See the Intricate Tiling of the Blue Mosque

The last functioning mosque in Yerevan is a beautiful one. Tiled domes and archways, a peaceful garden courtyard area. Even though it’s on the main road, it’s tucked away and is actually really quiet.

blue mosque, things to do in yerevan
blue mosque, things to do in yerevan

Find Kond Tunnel

Now, this is a weird one. There is a huge, long pedestrian tunnel that goes from the main centre of Yerevan to the outskirts of town. This makes it on to the Yerevan to-do list because of the photos you can take with the crazy zigzag lighting. The tunnel is long and dark except for this lighting, and isn’t the most pleasant experience, but you’ll get some interesting photos and the tunnel will lead you to the creepy abandoned children’s railway.

kond tunnel, things to do in yerevan

Try Not to Be Creeped Out by the Abandoned Children’s Railway

This feels like something straight out of an apocalyptic horror film. Head down the dramatic staircase to the old station, and you’ll see small Soviet trains waiting on the tracks. You can even head into the train though, I was more than happy just to take photos from the outside!

abandonec childrens railway, things to do in yerevan

Take a Break and Order a Proper Armenian Coffee

Ok, top tip, Armenian coffee is not Turkish coffee. Armenian coffee is Armenian coffee. It’s thick, dark, strong, and aromatic. You can get it for dead cheap at Melody, or more regular pricing at somewhere like Andrew’s.

armenian coffee, things to do in yerevan

Grab a Beer at an Underground Bar

Two places that we really liked (partly because I have scouse blood), are the Beatles Pub, and the Calumet Ethnic Lounge next door. The Beatles Pub has a great atmosphere and can get pretty busy, so you might even want to book a table. Calumet Ethnic Lounge is very much rough and ready in comparison (more of a budget backpacker vibe), and they’re next door to each other, so you can hop from one to the next.

the beatles pub, things to do in yerevan

Photograph the Quirky Soviet Design

Chess House, Opera Theatre, Moscow Theatre, the Central Post Office in Republic Square (and stained glass window inside), the metro stations, Yerevan train station, Kilikia bus station. Yerevan is full of this intriguing style. Hunt down these examples and then keep an eye out for more!

soviet stained glass in yerevan post office
soviet frieze, things to do in yerevan
soviet architecture, things to do in yerevan

Visit the History Museum of Armenia

This is the history museum in Republic Square, not to be confused with Yerevan History Museum (the second one is not worth your time!). Super informative and plenty of exhibits including the world’s oldest leather shoe.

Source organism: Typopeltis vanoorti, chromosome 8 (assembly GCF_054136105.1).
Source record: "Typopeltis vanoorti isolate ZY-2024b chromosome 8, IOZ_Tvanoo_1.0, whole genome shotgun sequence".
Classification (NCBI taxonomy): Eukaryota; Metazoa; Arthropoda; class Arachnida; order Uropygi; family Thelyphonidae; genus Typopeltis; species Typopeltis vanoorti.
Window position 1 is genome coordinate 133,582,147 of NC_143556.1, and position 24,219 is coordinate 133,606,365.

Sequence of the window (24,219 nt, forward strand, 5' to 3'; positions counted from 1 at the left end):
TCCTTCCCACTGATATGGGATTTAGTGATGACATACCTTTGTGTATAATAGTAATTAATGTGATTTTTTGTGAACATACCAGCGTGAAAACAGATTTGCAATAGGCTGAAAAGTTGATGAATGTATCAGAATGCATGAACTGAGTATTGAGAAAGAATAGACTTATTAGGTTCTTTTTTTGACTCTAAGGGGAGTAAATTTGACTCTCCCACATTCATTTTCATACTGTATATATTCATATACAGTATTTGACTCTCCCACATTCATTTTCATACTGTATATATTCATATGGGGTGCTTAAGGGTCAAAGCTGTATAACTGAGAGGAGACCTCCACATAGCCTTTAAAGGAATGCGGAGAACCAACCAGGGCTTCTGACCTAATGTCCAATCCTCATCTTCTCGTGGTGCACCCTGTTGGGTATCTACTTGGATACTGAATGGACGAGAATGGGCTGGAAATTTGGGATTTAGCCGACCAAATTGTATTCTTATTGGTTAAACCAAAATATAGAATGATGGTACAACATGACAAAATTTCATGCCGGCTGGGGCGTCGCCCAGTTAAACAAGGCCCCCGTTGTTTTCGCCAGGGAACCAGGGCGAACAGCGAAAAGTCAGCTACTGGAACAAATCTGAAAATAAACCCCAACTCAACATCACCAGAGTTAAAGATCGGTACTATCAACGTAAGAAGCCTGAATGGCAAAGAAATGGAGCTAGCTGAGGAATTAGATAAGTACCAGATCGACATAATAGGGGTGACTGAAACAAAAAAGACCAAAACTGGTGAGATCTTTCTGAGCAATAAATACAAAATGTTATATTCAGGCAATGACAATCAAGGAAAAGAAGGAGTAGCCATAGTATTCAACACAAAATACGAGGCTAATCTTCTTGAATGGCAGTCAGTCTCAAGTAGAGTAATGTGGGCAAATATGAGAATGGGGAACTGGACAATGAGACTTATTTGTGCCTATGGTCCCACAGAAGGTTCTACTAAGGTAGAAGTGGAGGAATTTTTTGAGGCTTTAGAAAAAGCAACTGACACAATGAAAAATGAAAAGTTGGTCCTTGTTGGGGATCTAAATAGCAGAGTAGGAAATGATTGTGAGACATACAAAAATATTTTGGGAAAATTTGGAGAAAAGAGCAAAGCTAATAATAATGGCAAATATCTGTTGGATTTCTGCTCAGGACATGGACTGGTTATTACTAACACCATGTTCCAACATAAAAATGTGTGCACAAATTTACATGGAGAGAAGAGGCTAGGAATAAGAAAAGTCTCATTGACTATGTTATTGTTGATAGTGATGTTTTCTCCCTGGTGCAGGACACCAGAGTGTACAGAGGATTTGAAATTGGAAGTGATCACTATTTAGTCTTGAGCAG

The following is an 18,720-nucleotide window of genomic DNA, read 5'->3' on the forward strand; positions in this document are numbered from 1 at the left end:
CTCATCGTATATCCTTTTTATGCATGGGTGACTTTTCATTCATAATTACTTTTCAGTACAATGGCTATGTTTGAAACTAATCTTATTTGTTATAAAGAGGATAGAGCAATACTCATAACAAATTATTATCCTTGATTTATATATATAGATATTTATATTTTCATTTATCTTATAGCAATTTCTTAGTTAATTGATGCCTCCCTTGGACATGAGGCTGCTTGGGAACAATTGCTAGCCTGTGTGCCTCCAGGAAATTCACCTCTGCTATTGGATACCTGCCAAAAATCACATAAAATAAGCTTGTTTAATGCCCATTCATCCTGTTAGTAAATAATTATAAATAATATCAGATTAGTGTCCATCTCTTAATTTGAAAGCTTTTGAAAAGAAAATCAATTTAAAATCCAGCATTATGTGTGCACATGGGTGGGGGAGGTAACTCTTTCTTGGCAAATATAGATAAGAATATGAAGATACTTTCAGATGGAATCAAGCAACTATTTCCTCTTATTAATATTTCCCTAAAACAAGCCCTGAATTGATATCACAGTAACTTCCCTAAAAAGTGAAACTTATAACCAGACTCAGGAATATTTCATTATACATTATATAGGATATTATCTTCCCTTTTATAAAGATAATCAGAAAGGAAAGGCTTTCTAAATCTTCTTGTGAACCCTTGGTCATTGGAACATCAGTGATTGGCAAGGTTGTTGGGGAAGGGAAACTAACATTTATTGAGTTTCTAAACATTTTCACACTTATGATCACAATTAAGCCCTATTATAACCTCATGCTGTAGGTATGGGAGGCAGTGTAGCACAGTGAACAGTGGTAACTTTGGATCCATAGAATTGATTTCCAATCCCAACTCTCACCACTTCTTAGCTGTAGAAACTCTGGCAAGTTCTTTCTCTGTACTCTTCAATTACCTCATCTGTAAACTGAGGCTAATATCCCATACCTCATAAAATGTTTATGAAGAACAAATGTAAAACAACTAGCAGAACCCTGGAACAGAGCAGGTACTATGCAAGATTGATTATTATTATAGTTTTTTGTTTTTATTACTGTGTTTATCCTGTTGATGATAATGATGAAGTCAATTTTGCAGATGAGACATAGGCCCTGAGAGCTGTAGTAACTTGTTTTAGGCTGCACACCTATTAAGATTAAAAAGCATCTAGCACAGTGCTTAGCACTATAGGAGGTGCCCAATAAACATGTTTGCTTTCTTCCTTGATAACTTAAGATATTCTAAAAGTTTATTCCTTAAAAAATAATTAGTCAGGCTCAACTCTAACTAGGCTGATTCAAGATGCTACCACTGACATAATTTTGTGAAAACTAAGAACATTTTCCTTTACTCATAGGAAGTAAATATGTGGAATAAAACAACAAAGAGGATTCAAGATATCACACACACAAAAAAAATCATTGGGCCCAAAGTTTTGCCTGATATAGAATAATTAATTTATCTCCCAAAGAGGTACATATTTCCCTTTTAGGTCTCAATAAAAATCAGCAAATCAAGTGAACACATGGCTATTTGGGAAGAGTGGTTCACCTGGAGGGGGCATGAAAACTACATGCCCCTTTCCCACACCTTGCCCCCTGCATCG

While we were there in March, there was renovation going on, so we’d be interested to know what it is like now. Outside the museum are many plaques talking about the history of Armenia, and how the size of the country has decreased to only 10% of what it was. It also has detailed info on the Nagorno Karabakh conflict.

the world's oldest leather shoe, things to do in yerevan

Wander the Ruins of Erebuni Castle

Erebuni Castle is very much in ruins, but there are a few spots that have artwork that has been preserved. And the views of the city from here are great too! Underneath the castle is a small museum that is worth exploring too.

erebuni castle, yerevan, armenia
yerevan city views from erebuni castle

Try Armenia’s Famous Gata

This tasty sweet treat is great paired with a coffee, or even served as a dessert. Gata is a cake that has a layer of butter, sugar and vanilla running through it. We have had some really pretty gata that have designs baked onto the top, and others that almost look a little croissant-esque.

menemen and simit, batumi

Drink Armenian Wine and Brandy

Armenian wine can be anything from white to red to pomegranate to apricot! The varieties are endless. Pomegranate is my favourite because of its sour note. But brandy (or cognac as it is referred to by locals) is hugely popular in Armenia too. The two major brandy factories are both in Yerevan – Ararat and Noy – and they offer tastings and tours if that’s your thing.

armenian wine, yerevan
ararat brandy, yerevan

Eat the Armenian Vegetarian Classic Dish – Ghapama

Ghapama is a dish that you need to share between a few people. It is a whole roasted pumpkin filled with rice, dried fruits, and nuts. It’s so decadent! We found this beauty at Lavash Restaurant. But this isn’t the only reason to head to Lavash Restaurant.

ghapama, things to do in yerevan

Watch Lavash Being Cooked in a Traditional Tonir

Lavash Restaurant in Yerevan has a tonir inside the restaurant where bakers use the traditional methods to bake the flat bread. It really is fascinating to watch the lavash that you’ve just ordered being baked in front of you!

Have you been to Yerevan? Is there anything I should add to this list? Or maybe you’ve planning your trip at the moment?

I’d love to hear your thoughts, recommendations and questions.

Thanks for reading!